We arrived in San Jose to torrential rain, thunder storms and a power cut – it was actually a welcome relief to the high temperatures and humidity in Montezuma! Our accommodation had a view over Poas volcano, which had a small eruption a couple of weeks ago – just a bit of gas and smoke – but we were relieved to pass through without further incident as the area was on alert for a while, in case of further eruptions.
As we travelled through Monteverde and Montezuma, we kept meeting people headed from or to Bocas Del Toro, Panama (on the border with Costa Rica) – to the point where we wondered what we were missing. Upon a little research, we decided that too we should amend our itinerary (which was pretty open) to spend a week there and add another stamp to our passports…
So, we hopped on a bus to Puerto Viejo (a journey which actually took its designated travel time of five hours and not the usual seven!), the jumping off point for Bocas Del Toro.Puerto Viejo is a backpacker destination in its own right, however – a very laid back atmosphere, miles of coastline, nice beaches, good surf and hot weather.
|Puerto Viejo - Playa Cocles|
We stayed near Playa Negra, where the sand is black (burning the soles of your feet as you run down to the sea) and two kilometres away there’s Playa Cocles, a long stretch of white sand, good surf and nice for swimming.
|Surfboards on Playa Cocles|
After a few nights in Puerto Viejo, we took the shuttle over the border into Panama and then the boat into Bocas del Toro.
Bocas Del Toro is a chain of islands and we chose Isla Bastimentos for our first stop, as it seemed a bit quieter with nice beaches. It's really picturesque with wooden houses built on stilts over the sea.
However, we decided to move to a different island after one night due to there being no running water on the island because of a water shortage.We were allowed to have a short shower from the tank, but basically had to ask the hotel management for permission to use the water. Now, the weather app on my phone told me the humidity levels were at 92% at one point, which makes the 32 degree temperatures feel so much hotter, so you don't feel clean for long – and we decided we just couldn’t live without running water. What divas we are!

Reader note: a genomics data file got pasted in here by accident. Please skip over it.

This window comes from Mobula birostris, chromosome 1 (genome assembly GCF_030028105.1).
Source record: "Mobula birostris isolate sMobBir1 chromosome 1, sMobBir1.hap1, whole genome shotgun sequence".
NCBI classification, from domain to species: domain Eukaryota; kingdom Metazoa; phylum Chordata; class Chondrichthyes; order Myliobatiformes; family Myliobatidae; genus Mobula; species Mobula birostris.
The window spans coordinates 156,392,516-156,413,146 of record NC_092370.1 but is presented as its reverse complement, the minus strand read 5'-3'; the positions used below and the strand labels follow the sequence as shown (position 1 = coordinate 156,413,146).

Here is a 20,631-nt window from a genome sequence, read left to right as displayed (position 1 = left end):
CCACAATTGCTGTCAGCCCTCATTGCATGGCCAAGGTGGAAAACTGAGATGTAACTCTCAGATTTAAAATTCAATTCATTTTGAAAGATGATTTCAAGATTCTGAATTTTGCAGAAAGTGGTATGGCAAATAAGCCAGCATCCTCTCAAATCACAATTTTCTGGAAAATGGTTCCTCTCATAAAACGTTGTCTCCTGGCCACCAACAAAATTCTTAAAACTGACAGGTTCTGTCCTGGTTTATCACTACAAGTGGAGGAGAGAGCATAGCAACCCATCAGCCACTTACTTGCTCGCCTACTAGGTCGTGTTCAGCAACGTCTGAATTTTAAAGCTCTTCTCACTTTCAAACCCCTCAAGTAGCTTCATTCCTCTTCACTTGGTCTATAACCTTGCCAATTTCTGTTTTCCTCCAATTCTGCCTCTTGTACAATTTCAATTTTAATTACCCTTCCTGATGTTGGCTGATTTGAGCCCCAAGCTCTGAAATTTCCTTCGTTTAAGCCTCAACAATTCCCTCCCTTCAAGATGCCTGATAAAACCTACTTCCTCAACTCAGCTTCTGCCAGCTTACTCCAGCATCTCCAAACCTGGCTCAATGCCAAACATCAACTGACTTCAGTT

So, we took a boat back over to the main island and stayed in Bocas town, which was perfect for us.
All the nice beaches are a short boat, or bus ride away and the town has the best food options as well – though to be honest the standard of food is nowhere near what it was in, say, Mexico!
The closest beach, on Isla Carenero, was idyllic with calm turquoise water, white sand, palm trees and a restaurant with decking out over the seas that served the best pina coladas. After a couple of visits there, however, Kev learned the hard way that there are also sand flies, which made a meal out him. Astonishingly, they went for Kev and not me – it is usually the other way around! At last count, Kev had over a hundred bites and is currently being driven to distraction by the itching…
|Left and right-handed crabs!|
Fortunately, we also visited some other lovely beaches without sand flies: Bocas del Drago, which leads on to Playa Estrella is home to hundreds of orange starfish, which you can see with a snorkel, just a few feet from the shore. I saw around thirty of them in as many metres, whilst swimming along the shore.
|Bocas Del Drago|
|Starfish at Playa Estrella|
I also thought I’d share with you the famous Costa Rican (and Panamanian, evidently) ‘suicide shower’ – so called because there is an un-earthed heating element in the shower head itself and you are advised not to touch the shower head with wet hands - for obvious reasons! This is a particularly fine example of one in our guest house, complete with gaffer tape and a piece of string holding it up! (Note: the accommodation also had a cold-water shower which we preferred to use!)
|The famous suicide shower!|